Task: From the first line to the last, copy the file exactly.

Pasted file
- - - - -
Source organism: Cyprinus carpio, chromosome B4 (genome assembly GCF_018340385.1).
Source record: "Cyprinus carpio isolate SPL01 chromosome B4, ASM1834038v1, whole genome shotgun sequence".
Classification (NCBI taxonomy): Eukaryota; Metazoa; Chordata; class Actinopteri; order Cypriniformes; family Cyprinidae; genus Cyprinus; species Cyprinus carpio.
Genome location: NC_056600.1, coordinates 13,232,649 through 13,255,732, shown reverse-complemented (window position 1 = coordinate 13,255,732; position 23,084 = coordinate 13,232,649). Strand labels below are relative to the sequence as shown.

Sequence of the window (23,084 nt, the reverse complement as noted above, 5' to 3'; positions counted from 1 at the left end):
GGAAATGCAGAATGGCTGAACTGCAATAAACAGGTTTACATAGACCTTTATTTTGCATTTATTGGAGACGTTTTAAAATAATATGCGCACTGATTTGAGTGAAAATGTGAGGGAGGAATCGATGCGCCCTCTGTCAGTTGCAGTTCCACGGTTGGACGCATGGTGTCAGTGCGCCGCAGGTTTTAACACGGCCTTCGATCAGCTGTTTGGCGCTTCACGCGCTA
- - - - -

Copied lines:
Source organism: Cyprinus carpio, chromosome B4 (genome assembly GCF_018340385.1).
Source record: "Cyprinus carpio isolate SPL01 chromosome B4, ASM1834038v1, whole genome shotgun sequence".
Classification (NCBI taxonomy): Eukaryota; Metazoa; Chordata; class Actinopteri; order Cypriniformes; family Cyprinidae; genus Cyprinus; species Cyprinus carpio.
Genome location: NC_056600.1, coordinates 13,232,649 through 13,255,732, shown reverse-complemented (window position 1 = coordinate 13,255,732; position 23,084 = coordinate 13,232,649). Strand labels below are relative to the sequence as shown.

Sequence of the window (23,084 nt, the reverse complement as noted above, 5' to 3'; positions counted from 1 at the left end):
GGAAATGCAGAATGGCTGAACTGCAATAAACAGGTTTACATAGACCTTTATTTTGCATTTATTGGAGACGTTTTAAAATAATATGCGCACTGATTTGAGTGAAAATGTGAGGGAGGAATCGATGCGCCCTCTGTCAGTTGCAGTTCCACGGTTGGACGCATGGTGTCAGTGCGCCGCAGGTTTTAACACGGCCTTCGATCAGCTGTTTGGCGCTTCACGCGCTA